The registration of Copts on electoral lists, assigning a quota for Copts in the Parliament, and the formation of a committee for monitoring cases of discrimination were among the issues discussed in a workshop organised by the Forum of National Contribution entitled “Nominating Copts in legislative elections”. The forum is affiliated to the Coptic Orthodox Bishopric of Youth, and was established in 1990 to encourage young people to have a role in political life. Contributors to the workshop came from across the political spectrum. The question of positive discrimination via specifying a quota for Copts in legislative bodies triggered a heated debate.
Abdel-Moniem Saïd of al-Ahram Centre for Political and Strategic Studies, chaired the session and argued that society could not be viewed as democratic without the representation of different social groups. Copts, as a religious group, were no longer elected to the Parliament, with the government countering by appointing a certain number of Copts to the ++Shura++ (Consultative) Council, the upper house of the Egyptian Parliament. The move is of necessarily doubtful legitimacy. Dr Saïd attributed the suffering of Copts to the discriminative policies adopted by the Egyptian State, the ascendance of political Islam and the rise of public fanaticism. As for patterns of resistance, he said: “In light of the existing low voter turnout, if the million Coptic voters decide to cast their ballots the Copts’ status in Parliament will most likely improve.”
Mounir Fakhri Abdel-Nour, a Coptic politician and deputy to the head of the Wafd political party, attributed the Copts’ weak representation in legislative bodies to the attitude of the Copts themselves. “Copts are part of the problem, he said, since they refrain from playing a role in electoral constituencies in cities and villages,” he said. “This is a situation that has made it difficult for political parties to nominate Copts, and made it even more difficult for a candidate in a Coptic-majority constituency to be sure of winning.” Contributing to the phenomenon was the culture of division based upon religion, introduced to Egypt from outside [the Arabian Peninsula], he added.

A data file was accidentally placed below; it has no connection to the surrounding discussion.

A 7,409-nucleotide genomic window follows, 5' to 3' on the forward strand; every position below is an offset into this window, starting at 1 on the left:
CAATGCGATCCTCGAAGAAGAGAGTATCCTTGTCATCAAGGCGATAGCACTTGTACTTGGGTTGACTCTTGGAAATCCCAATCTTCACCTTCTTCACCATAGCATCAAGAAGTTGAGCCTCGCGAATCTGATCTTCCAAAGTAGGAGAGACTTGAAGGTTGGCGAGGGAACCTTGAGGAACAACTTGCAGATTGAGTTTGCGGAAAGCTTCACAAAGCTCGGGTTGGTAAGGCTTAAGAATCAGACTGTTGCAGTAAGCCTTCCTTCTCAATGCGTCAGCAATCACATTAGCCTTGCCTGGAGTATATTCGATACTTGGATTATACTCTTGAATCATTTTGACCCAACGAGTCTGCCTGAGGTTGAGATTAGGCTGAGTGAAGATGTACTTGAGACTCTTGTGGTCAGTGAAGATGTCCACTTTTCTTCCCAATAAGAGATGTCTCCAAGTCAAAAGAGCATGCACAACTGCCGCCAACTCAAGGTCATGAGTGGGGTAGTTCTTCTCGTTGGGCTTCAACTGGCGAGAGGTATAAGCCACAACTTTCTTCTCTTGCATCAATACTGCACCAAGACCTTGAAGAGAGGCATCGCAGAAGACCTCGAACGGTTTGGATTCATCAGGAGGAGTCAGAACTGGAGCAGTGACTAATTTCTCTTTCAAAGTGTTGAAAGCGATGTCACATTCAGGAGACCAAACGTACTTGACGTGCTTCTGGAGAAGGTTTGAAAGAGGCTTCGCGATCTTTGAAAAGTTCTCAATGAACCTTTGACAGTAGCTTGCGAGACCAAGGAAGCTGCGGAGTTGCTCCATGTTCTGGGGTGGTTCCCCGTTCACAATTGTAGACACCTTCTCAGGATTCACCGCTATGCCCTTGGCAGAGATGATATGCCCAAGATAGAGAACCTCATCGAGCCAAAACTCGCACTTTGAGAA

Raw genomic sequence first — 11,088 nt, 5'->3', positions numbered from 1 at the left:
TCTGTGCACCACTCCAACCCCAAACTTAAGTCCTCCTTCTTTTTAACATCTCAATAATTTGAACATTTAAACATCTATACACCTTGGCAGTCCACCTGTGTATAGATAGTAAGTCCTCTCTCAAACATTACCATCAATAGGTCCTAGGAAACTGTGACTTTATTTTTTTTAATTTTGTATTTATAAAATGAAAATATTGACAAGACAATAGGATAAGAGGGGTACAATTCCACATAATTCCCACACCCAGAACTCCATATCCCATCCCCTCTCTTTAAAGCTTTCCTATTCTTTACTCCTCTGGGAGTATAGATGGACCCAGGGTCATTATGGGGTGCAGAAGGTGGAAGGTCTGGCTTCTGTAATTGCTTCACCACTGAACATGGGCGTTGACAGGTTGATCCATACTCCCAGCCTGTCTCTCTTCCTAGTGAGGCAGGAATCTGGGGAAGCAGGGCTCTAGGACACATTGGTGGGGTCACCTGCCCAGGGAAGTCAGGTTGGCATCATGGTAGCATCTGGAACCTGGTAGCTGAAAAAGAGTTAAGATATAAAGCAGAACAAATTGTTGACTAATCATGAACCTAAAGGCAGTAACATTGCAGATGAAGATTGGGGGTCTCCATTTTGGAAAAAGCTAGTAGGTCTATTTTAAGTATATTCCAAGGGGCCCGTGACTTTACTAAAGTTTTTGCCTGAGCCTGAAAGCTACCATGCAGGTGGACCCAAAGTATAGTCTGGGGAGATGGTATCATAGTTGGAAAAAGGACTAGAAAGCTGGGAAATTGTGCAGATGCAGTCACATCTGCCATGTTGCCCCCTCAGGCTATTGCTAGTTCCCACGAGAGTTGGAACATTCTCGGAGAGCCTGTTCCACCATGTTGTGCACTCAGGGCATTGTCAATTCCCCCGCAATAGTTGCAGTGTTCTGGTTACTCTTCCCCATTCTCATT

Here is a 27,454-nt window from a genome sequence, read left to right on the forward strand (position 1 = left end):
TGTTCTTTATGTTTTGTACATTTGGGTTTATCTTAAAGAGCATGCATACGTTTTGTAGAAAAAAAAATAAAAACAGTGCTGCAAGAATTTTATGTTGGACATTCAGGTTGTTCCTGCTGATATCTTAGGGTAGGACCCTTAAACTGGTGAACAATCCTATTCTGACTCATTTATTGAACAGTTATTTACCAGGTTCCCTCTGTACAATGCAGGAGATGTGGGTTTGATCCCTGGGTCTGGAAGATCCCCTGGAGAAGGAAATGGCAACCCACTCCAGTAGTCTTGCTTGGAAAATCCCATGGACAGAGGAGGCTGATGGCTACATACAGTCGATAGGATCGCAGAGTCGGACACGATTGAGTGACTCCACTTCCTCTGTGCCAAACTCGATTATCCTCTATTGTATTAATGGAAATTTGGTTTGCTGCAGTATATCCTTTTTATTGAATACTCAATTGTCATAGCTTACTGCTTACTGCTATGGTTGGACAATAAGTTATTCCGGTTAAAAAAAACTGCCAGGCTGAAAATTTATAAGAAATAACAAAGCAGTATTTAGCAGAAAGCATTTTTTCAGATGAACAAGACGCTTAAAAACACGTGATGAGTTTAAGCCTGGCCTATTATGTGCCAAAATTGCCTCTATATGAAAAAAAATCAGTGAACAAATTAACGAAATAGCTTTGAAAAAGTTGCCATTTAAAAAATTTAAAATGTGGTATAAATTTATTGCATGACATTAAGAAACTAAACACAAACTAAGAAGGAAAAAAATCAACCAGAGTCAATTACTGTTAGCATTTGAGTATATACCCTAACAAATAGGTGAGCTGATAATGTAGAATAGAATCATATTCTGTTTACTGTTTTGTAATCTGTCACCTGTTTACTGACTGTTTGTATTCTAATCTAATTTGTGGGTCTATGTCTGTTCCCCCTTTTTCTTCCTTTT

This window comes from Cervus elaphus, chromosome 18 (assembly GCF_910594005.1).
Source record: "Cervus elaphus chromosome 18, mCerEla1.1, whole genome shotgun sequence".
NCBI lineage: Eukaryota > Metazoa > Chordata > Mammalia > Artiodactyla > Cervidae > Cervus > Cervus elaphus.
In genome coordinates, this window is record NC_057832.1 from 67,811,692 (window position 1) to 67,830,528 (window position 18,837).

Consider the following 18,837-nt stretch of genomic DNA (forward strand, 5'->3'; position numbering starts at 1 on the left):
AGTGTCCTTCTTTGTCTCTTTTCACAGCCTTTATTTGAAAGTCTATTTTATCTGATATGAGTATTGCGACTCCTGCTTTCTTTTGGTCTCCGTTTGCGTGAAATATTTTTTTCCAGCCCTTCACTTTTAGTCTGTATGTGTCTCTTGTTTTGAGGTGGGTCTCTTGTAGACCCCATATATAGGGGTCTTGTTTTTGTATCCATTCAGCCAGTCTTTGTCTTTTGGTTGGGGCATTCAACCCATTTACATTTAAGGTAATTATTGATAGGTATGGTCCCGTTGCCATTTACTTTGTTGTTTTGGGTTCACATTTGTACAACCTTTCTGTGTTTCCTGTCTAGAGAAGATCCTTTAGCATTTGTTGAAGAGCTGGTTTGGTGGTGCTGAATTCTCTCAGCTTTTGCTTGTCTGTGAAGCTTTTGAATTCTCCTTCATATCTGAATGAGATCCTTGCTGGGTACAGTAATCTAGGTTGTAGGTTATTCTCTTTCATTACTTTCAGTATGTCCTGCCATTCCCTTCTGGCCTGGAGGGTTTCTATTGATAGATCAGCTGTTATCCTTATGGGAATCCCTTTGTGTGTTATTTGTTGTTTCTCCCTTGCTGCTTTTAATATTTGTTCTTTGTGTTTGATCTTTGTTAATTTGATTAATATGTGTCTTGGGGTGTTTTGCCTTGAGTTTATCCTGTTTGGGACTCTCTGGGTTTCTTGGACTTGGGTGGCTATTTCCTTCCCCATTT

In strong agreement Samir Fayyad, deputy chief of the left-wing Tagammu Party, stressed the passivity of Copts, remarking that despite the fact that Copts constituted 30 per cent of doctors, the Doctors’ Syndicate was dominated by the MB. To combat the deep-rooted culture of discrimination, however, Dr Fayyad suggested a coalition to guarantee the presence of Copts on electoral lists.
Better than the Muslim Brotherhood?
“The Egyptian regime excludes all groups, Coptic and Muslim alike,” said Osama al-Ghazali Harb, Shura Council member and deputy head of the Democratic Front party. “Backed by the help of security apparatuses, a tiny group dominates the political scene. Such a situation undermines the values of tolerance and secularism,” he said. Dr Harb criticised the common practice of Copts being more active on the economic rather than on the political front, saying this promoted sectarianism and supported fanatic claims that Copts controlled 30 per cent of the nation’s wealth. By the same token, he criticised the Copts’ inclination to support the ruling National Democratic Party under the pretext that it was better than the Muslim Brotherhood, since it turned Copts into supporters of the authoritarian regime. However, he expressed optimism for the future of Egypt in light of the remarkable state of positive actions—including sit-ins and demonstrations—taken by members of the public seeking to claim their rights.
The strong prevalent overlap between religion and politics was blamed on supporters of the Muslim Brotherhood. “Copts resort to a disastrous attitude of isolation and constitute groups inside colleges which are known as ‘CH’, and which do not deal with Muslims,” said Muhammad Abul-Ghar, professor of medicine. “The Church should encourage Copts to play an active role in society,” Dr Abul-Ghar added.
The writer Nabil Omar called for a genuine democratic society in which women, Copts and the middle class would play an active role in society and politics. However Emad Gad of al-Ahram Centre for Political and Strategic Studies said democracy was not restricted to people casting their ballots. He asked whether the ruling regime really wanted genuine reform, and argued that the NDP had an interest in isolating Copts in their churches and preventing them from taking on a political and societal role. He said categorisation in schools and social clubs on the basis of religion was the first step to the absence of Coptic representation in the Parliament.
The retreat of Christians in the Arab World as a result of the rise of Islamic fundamentalism in the region and the increasing influence of Hamas and Hizbullah was highlighted by Saad Hagras, while Makram Mohammed Ahmed, the chairman of the Syndicate of Journalists criticised some Copts for “magnifying their problems and resorting to foreign powers to help them gain their rights.”
Even so, Ahmed argued that discrimination has really deep cultural roots. “There is a long heritage of Coptic isolation in Egyptian society which led to a separation between Muslims and Copts….great effort is needed to bridge the gap between the two groups and bring Copts back to their society’.
Dr Fayyad said long-term measures should cover reforming cultural, educational and legal structures, which are now based on discrimination.
Can the situation improve? MP Mustafa al-Feqi argued that the fairer and freer elections were, the more Copts would be represented in legislative bodies. He stressed the significance of opening a free dialogue on the issue of discrimination against Copts.